- Hospitalized Covid-19 patients treated with hydroxychloroquine had a higher risk of death compared with those who didn't take the anti-malaria drug, according to a study in The Lancet.
- The study looked at more than 96,000 patients across six continents.
- Patients who took the drug or chloroquine, which hydroxychloroquine is derived from, were also more likely to develop irregular heart rhythms.
Hospitalized Covid-19 patients treated with hydroxychloroquine, the malaria drug President Donald Trump says he's taking to prevent the coronavirus, had a higher risk of death than those who didn't take it, according to a study published Friday in The Lancet.
Patients who took the drug or chloroquine, which hydroxychloroquine is derived from, were also more likely to develop irregular heart rhythms, according to the study. The study looked at more than 96,000 patients from 671 hospitals across six continents.
Researchers at Harvard Medical School, Brigham and Women's Hospital and other institutions looked at patients who were hospitalized with Covid-19 between Dec. 20 and April 14. They said 14,888 patients were treated with hydroxychloroquine or chloroquine, either alone or in combination with a macrolide. The remaining 81,144 patients were in the control group.
Nearly 10,700 patients died in the hospital. The study found that after controlling for multiple factors, including age, race, sex and underlying health conditions, there was a 34% increase in risk of mortality for patients who took hydroxychloroquine and a 137% increased risk of serious heart arrhythmia.
The findings were published days after Trump said he has been taking hydroxychloroquine daily for over a week to prevent infection from the coronavirus despite warnings from the Food and Drug Administration.
White House physician Dr. Sean Conley released a memo Monday evening, saying that after discussing evidence for and against hydroxychloroquine with Trump, the two concluded "the potential benefit from treatment outweighed the relative risks."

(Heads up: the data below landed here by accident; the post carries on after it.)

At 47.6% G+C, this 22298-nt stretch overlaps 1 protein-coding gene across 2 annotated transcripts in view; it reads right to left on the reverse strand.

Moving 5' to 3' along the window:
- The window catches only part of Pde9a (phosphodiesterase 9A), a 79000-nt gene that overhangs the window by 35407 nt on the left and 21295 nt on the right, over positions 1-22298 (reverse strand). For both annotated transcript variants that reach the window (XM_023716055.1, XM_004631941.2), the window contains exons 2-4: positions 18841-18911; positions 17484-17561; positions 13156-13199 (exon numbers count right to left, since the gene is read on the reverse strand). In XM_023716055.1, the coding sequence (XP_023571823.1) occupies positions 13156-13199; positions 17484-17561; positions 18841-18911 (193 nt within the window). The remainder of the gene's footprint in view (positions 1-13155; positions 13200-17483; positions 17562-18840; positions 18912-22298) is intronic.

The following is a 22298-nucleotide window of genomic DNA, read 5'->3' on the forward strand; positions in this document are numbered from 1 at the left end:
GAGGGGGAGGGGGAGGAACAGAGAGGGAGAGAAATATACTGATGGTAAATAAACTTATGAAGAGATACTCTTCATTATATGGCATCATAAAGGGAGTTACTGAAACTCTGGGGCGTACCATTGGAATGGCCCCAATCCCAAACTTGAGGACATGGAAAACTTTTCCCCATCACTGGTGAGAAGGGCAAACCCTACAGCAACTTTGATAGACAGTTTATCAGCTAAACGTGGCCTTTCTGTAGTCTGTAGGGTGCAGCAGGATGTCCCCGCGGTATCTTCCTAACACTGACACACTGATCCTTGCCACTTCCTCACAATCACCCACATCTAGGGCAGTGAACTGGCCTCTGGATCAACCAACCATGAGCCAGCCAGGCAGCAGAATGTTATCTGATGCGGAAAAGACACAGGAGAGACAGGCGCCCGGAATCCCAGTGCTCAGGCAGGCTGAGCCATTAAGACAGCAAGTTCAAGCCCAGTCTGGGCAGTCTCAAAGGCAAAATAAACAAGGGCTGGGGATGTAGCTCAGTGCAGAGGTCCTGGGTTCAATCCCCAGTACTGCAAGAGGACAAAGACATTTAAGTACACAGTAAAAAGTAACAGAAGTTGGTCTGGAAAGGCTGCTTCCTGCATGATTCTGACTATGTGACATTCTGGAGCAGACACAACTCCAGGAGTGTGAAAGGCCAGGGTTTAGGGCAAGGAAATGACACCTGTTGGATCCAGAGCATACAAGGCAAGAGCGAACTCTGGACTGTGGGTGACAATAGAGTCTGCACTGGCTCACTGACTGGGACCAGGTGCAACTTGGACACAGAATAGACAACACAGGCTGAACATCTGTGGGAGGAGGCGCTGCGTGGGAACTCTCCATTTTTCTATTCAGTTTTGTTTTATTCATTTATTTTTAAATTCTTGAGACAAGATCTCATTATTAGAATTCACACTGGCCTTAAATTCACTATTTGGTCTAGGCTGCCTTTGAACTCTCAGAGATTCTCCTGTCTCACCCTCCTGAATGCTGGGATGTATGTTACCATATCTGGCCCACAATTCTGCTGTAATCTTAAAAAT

The White House did not immediately respond to CNBC's request for comment on the study.
Hydroxychloroquine, which has been repeatedly touted by Trump as a potential game changer in fighting the coronavirus, is also often used by doctors to treat rheumatoid arthritis and lupus. Numerous clinical trials are looking to see if it's effective in fighting the coronavirus, but it is not a proven treatment.
Hydroxychloroquine is known to have serious side effects, including muscle weakness and heart arrhythmia. A small study in Brazil was halted for safety reasons after coronavirus patients taking chloroquine developed arrhythmia, including some who died.
Last week, a study published in the JAMA Network found the drug appeared to not help Covid-19 patients and, instead, placed them at increased risk of cardiac arrest.
The study published Friday analyzed medical records of Covid-19 patients. It was not a randomized controlled trial, which is considered the gold standard in science. It was funded by the William Harvey Distinguished Chair in Advanced Cardiovascular Medicine at Brigham and Women's Hospital.
— CNBC's Kevin Breuninger contributed to this article.